Puppies with health issues and puppy mill origins seized from a Manassas puppy store in 2019, preceding forced closure of the store by Manassas Animal Control Police.
Second article in series.
With prices normally not displayed in puppy stores or on-line, it’s often difficult for potential buyers to learn the purchase price of a dog and to compare prices across offerings before sale processing. Nor is cost information at breeder or dealer level transparent or readily shared by the pet trade industry.
Puppy stores charge what the market will bear. You won’t find prices on dog cages in the store or the store’s web page because prices are quoted. Buyers should beware. There are often “specials” available — at a final price still well above what responsible small breeders are charging; even double the charge at a small breeder. Puppy stores include in their prices: factory farm wholesale price, “middle-man” charges for collecting and transporting the dog from out of state, attorney and lobbying fees, and store overhead. (Virginia’s laws discourage commercial breeding operations, so all dogs are shipping in from out of state.) Without this overhead, small breeders are able to spend more out-of-pocket on health testing and care.
No Higher Quality Behind Higher Puppy Store Pricing
If a pet store dog costs $5,000 - 10,000, it must be a really good one, right? Wrong!
Quotes for trendy breeds, like French Bulldogs for example, can be as high as $10,000 in the pet stores with their high mark-ups. The dog will be the same quality — even the same dog— when the French Bulldog is found in a rescue or shelter for $125-$500 after the original owner surrenders the dog, for any number of reasons.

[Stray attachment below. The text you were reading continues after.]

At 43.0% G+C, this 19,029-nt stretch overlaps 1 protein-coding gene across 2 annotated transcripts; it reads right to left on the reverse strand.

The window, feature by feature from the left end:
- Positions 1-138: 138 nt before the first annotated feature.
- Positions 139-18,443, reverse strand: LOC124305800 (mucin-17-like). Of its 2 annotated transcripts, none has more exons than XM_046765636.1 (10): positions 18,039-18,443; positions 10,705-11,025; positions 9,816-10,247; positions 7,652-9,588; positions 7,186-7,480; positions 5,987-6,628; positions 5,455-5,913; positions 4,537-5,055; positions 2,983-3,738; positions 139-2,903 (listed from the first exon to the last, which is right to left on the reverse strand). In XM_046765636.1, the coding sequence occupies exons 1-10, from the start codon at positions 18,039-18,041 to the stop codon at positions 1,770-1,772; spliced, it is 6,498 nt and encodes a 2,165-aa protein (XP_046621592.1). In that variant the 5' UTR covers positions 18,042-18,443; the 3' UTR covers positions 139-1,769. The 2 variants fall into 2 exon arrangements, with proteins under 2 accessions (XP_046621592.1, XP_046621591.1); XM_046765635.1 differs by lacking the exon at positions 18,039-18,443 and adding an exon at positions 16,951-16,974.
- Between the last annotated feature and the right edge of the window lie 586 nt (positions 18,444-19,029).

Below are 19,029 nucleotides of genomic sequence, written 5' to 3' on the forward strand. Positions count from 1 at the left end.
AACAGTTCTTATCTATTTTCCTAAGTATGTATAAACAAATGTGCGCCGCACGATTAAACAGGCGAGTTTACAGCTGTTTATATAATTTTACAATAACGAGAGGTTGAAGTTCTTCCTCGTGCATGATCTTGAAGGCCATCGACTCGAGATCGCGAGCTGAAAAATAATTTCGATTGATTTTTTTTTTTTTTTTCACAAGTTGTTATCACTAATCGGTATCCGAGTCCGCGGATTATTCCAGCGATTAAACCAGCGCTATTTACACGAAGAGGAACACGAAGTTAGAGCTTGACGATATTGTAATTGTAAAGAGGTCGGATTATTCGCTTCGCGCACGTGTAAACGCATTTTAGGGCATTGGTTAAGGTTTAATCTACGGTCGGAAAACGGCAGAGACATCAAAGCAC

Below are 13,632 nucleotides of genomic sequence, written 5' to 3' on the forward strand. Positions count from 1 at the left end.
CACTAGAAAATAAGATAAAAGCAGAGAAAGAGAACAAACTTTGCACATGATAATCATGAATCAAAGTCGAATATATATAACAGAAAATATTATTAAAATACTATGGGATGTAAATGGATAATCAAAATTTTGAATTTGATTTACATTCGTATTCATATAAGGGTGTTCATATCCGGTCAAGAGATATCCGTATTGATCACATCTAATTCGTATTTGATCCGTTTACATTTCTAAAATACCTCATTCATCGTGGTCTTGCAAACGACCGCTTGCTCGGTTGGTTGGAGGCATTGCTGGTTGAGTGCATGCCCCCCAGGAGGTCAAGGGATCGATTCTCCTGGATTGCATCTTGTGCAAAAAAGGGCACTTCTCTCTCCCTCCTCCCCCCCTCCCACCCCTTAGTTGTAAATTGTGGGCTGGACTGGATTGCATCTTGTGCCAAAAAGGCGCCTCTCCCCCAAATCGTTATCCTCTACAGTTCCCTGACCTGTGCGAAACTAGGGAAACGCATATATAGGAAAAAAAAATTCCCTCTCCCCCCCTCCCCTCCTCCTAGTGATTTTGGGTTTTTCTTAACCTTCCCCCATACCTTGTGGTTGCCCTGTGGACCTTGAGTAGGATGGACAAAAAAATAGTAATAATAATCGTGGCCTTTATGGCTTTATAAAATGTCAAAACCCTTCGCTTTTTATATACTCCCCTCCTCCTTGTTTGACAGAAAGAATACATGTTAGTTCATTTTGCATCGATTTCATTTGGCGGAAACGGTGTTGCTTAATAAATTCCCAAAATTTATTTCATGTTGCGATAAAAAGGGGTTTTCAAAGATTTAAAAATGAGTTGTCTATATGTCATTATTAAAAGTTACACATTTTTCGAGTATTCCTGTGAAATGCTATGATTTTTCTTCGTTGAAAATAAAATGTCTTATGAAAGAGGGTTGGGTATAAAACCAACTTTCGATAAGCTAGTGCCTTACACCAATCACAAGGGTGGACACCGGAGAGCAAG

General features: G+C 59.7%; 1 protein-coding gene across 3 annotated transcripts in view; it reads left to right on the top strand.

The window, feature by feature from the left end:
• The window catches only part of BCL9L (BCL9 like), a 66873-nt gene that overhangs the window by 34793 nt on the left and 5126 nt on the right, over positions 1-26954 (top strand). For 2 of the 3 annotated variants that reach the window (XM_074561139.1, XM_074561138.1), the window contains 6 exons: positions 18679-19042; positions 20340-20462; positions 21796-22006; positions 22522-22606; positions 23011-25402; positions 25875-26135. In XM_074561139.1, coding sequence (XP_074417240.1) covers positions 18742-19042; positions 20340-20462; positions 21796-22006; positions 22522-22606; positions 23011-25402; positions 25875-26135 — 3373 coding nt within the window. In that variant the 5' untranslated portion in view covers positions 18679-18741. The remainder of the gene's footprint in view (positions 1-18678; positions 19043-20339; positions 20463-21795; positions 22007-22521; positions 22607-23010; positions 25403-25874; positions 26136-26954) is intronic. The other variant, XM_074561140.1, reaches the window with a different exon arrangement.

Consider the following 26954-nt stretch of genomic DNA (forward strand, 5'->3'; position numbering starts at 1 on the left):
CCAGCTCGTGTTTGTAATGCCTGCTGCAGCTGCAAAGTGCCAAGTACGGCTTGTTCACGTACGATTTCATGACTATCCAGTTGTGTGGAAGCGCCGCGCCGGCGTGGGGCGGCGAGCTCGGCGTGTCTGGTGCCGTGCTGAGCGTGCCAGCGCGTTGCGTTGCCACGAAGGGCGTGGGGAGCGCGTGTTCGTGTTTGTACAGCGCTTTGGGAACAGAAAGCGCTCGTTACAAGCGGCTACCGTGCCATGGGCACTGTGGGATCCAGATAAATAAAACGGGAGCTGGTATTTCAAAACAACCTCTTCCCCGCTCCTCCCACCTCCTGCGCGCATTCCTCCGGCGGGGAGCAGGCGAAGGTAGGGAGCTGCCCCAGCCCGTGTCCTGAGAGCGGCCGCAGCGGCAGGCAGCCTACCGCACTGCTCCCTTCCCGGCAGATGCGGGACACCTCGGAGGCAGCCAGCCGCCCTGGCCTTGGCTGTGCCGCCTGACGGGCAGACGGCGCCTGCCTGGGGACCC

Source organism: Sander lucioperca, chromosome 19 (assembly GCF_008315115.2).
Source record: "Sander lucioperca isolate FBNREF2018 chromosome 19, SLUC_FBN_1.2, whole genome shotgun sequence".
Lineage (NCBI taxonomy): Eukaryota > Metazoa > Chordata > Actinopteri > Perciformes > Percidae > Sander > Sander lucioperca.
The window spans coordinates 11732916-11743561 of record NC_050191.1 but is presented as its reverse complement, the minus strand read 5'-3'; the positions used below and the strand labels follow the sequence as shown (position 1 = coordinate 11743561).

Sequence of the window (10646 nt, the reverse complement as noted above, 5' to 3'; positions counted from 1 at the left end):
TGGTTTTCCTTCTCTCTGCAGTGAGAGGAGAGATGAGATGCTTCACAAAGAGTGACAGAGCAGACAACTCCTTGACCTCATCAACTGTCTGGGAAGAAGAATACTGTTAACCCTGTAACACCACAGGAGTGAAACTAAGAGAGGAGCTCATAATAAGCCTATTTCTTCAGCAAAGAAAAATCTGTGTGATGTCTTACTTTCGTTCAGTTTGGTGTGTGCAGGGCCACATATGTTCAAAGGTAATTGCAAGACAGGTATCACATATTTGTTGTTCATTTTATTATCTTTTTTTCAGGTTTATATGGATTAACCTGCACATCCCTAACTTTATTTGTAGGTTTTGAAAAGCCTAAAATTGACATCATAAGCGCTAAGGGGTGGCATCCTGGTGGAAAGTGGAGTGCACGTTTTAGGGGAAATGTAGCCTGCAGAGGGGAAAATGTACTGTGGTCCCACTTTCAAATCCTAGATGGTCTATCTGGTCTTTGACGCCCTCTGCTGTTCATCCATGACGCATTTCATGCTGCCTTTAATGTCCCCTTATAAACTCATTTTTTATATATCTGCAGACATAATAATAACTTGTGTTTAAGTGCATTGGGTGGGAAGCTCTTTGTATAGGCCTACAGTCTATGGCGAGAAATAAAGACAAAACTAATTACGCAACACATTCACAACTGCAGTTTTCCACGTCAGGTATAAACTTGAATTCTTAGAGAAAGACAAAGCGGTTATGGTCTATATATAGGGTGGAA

Typical cost of dogs by source:
- public shelters $125 - $175
- rescues $300 - $500
- small hobby breeders $800 - $1,500 (depending on breed)
- pet stores $2,500 - $7,000; even $10,000 for more popular breeds
To keep your purchase price reasonable and avoid adopting from a puppy mill: avoid pet stores, newspaper ads, and online “deals.” Responsible breeders won’t use these sales outlets.
Visit the breeder, ask to see the entire facility where the dogs are kept and bred, ask questions about the dog’s genetics and parent health testing. Doing so will help to ensure you receive a healthy puppy whose cost will not be increased by expensive veterinary bills.
Read more information on Puppy Mill Awareness Month in The Connection during December.